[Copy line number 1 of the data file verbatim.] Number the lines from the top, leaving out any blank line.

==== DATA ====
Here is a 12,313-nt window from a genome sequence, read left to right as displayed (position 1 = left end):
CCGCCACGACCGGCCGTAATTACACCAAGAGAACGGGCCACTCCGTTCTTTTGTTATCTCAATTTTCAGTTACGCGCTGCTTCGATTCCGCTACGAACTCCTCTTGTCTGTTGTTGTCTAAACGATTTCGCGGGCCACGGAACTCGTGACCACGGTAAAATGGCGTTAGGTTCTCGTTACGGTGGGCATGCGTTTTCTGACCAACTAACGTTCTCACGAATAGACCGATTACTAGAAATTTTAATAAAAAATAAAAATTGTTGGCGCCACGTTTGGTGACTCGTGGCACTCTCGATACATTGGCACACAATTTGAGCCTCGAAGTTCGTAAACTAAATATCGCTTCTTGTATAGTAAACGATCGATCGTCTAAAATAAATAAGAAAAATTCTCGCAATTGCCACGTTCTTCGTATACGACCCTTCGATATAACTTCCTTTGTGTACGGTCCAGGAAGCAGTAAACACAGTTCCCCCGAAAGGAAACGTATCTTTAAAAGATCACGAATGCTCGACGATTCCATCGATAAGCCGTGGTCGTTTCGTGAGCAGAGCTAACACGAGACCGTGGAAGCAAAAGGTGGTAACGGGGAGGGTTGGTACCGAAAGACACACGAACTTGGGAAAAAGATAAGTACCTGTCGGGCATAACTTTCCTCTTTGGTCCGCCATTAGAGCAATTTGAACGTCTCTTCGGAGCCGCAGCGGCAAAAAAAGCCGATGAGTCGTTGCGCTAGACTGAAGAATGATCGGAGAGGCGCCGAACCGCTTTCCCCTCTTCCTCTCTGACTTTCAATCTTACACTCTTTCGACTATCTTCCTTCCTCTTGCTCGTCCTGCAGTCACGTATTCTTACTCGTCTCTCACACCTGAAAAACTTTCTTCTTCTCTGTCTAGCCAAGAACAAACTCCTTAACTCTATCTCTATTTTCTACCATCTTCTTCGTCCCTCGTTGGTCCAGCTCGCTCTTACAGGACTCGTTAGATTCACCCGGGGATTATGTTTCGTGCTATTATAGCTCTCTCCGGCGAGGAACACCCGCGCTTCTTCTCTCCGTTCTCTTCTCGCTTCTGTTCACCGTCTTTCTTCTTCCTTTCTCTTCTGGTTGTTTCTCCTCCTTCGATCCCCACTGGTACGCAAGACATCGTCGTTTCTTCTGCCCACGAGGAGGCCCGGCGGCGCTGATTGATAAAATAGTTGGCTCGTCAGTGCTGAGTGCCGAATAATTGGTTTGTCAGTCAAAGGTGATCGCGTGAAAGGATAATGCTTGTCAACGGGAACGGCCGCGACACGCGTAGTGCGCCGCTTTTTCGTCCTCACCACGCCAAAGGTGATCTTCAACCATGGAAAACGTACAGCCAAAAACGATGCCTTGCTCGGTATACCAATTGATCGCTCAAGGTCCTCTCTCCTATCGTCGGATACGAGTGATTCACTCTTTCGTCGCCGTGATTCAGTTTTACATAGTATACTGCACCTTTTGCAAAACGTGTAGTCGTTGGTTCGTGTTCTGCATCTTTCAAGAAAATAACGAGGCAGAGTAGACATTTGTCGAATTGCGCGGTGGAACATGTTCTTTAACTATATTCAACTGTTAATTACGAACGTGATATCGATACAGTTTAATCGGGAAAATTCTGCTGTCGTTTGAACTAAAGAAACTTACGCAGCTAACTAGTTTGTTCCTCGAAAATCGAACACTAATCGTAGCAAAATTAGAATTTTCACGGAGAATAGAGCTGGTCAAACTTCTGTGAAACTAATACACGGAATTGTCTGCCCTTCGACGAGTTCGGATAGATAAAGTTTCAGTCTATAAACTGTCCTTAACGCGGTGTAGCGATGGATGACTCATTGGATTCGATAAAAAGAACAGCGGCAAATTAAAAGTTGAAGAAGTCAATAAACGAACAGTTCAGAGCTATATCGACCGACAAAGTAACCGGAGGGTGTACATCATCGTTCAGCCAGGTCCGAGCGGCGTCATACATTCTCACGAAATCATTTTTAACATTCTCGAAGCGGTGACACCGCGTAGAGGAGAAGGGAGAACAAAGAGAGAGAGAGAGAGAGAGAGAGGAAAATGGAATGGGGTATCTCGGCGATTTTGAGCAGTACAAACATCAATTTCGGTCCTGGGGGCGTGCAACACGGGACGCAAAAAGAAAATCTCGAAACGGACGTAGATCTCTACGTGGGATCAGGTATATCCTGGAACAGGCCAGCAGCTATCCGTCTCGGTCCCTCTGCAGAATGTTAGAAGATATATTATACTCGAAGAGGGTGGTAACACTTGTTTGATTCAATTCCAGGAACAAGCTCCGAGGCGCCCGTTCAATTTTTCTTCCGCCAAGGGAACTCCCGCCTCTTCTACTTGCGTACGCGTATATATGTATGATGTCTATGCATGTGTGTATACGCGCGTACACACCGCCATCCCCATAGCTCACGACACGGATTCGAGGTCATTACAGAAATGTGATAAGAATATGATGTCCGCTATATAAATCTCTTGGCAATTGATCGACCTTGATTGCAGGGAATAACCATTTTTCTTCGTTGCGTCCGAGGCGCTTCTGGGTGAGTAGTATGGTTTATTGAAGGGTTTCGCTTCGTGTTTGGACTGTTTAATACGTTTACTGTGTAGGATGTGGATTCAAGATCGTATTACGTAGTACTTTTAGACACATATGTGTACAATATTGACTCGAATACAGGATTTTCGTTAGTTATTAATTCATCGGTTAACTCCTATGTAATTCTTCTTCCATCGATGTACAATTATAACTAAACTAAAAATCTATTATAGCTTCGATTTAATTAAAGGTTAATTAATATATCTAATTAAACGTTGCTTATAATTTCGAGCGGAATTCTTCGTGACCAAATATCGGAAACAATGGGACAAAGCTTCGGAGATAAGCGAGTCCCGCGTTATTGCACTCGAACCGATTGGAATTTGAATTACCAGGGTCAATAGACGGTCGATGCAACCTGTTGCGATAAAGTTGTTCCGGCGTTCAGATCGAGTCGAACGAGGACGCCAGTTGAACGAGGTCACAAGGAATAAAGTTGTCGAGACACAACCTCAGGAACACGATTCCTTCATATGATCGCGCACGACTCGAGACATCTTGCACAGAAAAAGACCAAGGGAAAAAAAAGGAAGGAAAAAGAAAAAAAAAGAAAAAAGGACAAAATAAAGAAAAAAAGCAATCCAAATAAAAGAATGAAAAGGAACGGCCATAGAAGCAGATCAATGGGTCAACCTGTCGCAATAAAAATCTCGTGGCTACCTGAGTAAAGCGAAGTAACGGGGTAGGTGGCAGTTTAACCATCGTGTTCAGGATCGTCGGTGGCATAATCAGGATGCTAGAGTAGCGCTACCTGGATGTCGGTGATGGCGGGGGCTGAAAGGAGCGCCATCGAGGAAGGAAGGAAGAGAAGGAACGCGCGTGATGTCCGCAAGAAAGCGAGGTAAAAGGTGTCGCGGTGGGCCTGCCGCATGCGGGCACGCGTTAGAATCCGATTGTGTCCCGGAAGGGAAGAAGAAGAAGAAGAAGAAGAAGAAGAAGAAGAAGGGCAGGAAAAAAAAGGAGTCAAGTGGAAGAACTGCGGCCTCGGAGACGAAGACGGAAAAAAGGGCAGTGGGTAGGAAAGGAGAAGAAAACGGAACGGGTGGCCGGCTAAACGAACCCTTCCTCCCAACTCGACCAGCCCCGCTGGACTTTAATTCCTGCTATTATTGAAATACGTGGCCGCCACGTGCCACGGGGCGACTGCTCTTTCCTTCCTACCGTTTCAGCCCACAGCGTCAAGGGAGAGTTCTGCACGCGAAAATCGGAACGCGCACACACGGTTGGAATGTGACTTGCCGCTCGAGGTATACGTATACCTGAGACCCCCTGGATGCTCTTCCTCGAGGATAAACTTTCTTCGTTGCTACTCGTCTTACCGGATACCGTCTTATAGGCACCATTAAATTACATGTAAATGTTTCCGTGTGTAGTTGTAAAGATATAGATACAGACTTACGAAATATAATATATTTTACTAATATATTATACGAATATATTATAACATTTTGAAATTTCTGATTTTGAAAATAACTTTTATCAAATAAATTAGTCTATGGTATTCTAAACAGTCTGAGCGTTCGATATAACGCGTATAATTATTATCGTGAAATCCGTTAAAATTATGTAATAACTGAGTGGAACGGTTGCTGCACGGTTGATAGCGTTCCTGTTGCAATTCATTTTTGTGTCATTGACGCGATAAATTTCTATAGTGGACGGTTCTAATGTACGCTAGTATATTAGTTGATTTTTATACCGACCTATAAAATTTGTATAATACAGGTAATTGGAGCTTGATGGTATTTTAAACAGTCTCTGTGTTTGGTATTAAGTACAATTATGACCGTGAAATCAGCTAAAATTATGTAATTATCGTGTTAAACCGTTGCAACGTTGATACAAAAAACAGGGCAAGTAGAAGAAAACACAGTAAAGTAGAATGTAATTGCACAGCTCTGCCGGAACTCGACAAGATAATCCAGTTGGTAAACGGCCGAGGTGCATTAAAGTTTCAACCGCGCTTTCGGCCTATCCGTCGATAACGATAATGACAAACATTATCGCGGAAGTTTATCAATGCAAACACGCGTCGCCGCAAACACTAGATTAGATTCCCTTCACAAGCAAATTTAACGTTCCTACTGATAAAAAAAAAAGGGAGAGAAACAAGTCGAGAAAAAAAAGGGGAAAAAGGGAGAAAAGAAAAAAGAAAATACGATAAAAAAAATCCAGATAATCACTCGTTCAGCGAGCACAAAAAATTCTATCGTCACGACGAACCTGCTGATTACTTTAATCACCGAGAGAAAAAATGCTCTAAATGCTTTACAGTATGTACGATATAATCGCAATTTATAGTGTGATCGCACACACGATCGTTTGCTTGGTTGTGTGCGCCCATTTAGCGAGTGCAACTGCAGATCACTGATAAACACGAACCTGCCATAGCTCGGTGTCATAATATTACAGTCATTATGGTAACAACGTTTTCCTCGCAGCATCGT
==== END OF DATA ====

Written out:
Here is a 12,313-nt window from a genome sequence, read left to right as displayed (position 1 = left end):